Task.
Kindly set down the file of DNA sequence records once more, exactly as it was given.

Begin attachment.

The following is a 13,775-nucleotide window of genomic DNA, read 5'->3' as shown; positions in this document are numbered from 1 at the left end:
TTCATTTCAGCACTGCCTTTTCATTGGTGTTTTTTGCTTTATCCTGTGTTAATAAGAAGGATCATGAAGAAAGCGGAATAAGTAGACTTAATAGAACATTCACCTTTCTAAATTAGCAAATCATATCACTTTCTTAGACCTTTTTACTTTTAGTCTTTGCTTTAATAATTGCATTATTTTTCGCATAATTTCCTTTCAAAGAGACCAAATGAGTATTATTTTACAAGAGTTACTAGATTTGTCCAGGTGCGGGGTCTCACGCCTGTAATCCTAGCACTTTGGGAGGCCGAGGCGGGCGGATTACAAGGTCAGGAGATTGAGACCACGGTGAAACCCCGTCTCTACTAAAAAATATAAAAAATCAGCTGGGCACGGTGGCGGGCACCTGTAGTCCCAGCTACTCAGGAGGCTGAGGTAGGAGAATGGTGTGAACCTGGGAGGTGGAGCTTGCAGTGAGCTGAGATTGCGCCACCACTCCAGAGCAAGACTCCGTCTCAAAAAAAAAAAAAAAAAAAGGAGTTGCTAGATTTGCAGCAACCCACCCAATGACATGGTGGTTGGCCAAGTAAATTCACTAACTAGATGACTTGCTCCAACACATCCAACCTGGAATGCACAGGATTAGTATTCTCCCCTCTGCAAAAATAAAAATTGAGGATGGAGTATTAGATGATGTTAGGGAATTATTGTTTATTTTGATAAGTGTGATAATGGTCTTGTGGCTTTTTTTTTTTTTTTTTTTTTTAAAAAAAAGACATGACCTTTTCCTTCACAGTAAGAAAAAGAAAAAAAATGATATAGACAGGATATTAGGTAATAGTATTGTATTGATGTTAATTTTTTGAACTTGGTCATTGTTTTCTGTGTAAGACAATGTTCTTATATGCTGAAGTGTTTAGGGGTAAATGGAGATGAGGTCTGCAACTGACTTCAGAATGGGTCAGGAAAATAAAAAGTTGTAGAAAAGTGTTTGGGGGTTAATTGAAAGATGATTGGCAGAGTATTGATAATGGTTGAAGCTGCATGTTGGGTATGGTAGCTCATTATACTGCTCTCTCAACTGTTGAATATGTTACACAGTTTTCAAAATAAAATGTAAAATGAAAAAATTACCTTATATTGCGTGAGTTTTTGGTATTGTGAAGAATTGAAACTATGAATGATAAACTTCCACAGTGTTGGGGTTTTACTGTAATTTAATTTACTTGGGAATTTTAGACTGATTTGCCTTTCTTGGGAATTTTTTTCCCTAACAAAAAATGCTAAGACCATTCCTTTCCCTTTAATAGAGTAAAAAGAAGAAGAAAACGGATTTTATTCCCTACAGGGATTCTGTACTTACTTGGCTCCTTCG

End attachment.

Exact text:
The following is a 13,775-nucleotide window of genomic DNA, read 5'->3' as shown; positions in this document are numbered from 1 at the left end:
TTCATTTCAGCACTGCCTTTTCATTGGTGTTTTTTGCTTTATCCTGTGTTAATAAGAAGGATCATGAAGAAAGCGGAATAAGTAGACTTAATAGAACATTCACCTTTCTAAATTAGCAAATCATATCACTTTCTTAGACCTTTTTACTTTTAGTCTTTGCTTTAATAATTGCATTATTTTTCGCATAATTTCCTTTCAAAGAGACCAAATGAGTATTATTTTACAAGAGTTACTAGATTTGTCCAGGTGCGGGGTCTCACGCCTGTAATCCTAGCACTTTGGGAGGCCGAGGCGGGCGGATTACAAGGTCAGGAGATTGAGACCACGGTGAAACCCCGTCTCTACTAAAAAATATAAAAAATCAGCTGGGCACGGTGGCGGGCACCTGTAGTCCCAGCTACTCAGGAGGCTGAGGTAGGAGAATGGTGTGAACCTGGGAGGTGGAGCTTGCAGTGAGCTGAGATTGCGCCACCACTCCAGAGCAAGACTCCGTCTCAAAAAAAAAAAAAAAAAAAGGAGTTGCTAGATTTGCAGCAACCCACCCAATGACATGGTGGTTGGCCAAGTAAATTCACTAACTAGATGACTTGCTCCAACACATCCAACCTGGAATGCACAGGATTAGTATTCTCCCCTCTGCAAAAATAAAAATTGAGGATGGAGTATTAGATGATGTTAGGGAATTATTGTTTATTTTGATAAGTGTGATAATGGTCTTGTGGCTTTTTTTTTTTTTTTTTTTTTTAAAAAAAAGACATGACCTTTTCCTTCACAGTAAGAAAAAGAAAAAAAATGATATAGACAGGATATTAGGTAATAGTATTGTATTGATGTTAATTTTTTGAACTTGGTCATTGTTTTCTGTGTAAGACAATGTTCTTATATGCTGAAGTGTTTAGGGGTAAATGGAGATGAGGTCTGCAACTGACTTCAGAATGGGTCAGGAAAATAAAAAGTTGTAGAAAAGTGTTTGGGGGTTAATTGAAAGATGATTGGCAGAGTATTGATAATGGTTGAAGCTGCATGTTGGGTATGGTAGCTCATTATACTGCTCTCTCAACTGTTGAATATGTTACACAGTTTTCAAAATAAAATGTAAAATGAAAAAATTACCTTATATTGCGTGAGTTTTTGGTATTGTGAAGAATTGAAACTATGAATGATAAACTTCCACAGTGTTGGGGTTTTACTGTAATTTAATTTACTTGGGAATTTTAGACTGATTTGCCTTTCTTGGGAATTTTTTTCCCTAACAAAAAATGCTAAGACCATTCCTTTCCCTTTAATAGAGTAAAAAGAAGAAGAAAACGGATTTTATTCCCTACAGGGATTCTGTACTTACTTGGCTCCTTCG